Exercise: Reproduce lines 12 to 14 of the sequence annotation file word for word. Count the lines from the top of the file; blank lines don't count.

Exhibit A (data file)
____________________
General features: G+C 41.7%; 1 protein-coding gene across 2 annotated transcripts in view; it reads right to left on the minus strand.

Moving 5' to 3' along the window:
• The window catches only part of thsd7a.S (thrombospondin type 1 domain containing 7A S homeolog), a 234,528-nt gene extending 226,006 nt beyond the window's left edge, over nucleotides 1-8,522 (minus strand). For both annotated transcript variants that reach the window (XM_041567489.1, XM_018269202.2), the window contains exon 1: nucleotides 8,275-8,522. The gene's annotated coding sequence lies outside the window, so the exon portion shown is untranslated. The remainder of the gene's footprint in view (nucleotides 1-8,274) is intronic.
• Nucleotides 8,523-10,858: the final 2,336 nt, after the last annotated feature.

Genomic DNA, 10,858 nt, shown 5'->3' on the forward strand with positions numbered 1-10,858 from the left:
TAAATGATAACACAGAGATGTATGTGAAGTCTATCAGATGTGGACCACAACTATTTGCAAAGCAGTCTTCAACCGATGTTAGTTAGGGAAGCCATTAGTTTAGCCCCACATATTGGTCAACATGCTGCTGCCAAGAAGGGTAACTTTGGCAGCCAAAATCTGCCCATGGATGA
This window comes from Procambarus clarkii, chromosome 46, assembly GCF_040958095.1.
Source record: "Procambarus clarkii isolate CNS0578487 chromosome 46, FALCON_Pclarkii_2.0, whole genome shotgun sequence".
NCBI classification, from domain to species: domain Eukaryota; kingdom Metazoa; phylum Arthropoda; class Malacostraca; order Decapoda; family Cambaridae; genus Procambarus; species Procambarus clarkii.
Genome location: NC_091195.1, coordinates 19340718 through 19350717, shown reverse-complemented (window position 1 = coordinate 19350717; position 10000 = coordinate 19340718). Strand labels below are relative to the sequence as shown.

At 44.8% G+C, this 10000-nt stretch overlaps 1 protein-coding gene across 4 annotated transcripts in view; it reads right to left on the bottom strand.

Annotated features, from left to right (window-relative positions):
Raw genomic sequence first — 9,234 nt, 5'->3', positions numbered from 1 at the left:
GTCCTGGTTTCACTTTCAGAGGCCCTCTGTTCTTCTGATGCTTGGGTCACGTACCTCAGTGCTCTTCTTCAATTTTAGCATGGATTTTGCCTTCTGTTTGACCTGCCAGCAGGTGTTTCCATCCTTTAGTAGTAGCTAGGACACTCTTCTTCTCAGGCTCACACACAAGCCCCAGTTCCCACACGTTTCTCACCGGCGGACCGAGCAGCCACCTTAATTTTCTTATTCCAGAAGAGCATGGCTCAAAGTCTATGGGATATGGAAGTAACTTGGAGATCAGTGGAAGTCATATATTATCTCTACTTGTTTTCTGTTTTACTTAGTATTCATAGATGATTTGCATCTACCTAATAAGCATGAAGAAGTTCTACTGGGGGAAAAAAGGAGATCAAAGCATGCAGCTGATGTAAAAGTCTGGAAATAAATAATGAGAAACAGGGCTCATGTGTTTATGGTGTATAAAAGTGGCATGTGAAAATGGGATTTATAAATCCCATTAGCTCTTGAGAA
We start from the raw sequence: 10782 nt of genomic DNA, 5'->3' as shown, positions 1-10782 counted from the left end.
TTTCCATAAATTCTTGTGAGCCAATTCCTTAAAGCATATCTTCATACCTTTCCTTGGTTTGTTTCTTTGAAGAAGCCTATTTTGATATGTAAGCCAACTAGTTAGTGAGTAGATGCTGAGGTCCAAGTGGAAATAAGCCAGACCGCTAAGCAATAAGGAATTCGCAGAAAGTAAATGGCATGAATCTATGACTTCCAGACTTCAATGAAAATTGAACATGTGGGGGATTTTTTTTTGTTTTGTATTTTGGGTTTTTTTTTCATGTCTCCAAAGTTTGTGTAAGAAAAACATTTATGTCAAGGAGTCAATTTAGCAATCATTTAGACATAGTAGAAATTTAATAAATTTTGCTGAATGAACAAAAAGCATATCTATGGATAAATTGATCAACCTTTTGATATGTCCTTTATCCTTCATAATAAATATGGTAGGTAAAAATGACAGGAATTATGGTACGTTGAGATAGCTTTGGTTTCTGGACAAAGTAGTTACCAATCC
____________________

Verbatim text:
Annotated features, from left to right (window-relative positions):
Raw genomic sequence first — 9,234 nt, 5'->3', positions numbered from 1 at the left:
GTCCTGGTTTCACTTTCAGAGGCCCTCTGTTCTTCTGATGCTTGGGTCACGTACCTCAGTGCTCTTCTTCAATTTTAGCATGGATTTTGCCTTCTGTTTGACCTGCCAGCAGGTGTTTCCATCCTTTAGTAGTAGCTAGGACACTCTTCTTCTCAGGCTCACACACAAGCCCCAGTTCCCACACGTTTCTCACCGGCGGACCGAGCAGCCACCTTAATTTTCTTATTCCAGAAGAGCATGGCTCAAAGTCTATGGGATATGGAAGTAACTTGGAGATCAGTGGAAGTCATATATTATCTCTACTTGTTTTCTGTTTTACTTAGTATTCATAGATGATTTGCATCTACCTAATAAGCATGAAGAAGTTCTACTGGGGGAAAAAAGGAGATCAAAGCATGCAGCTGATGTAAAAGTCTGGAAATAAATAATGAGAAACAGGGCTCATGTGTTTATGGTGTATAAAAGTGGCATGTGAAAATGGGATTTATAAATCCCATTAGCTCTTGAGAA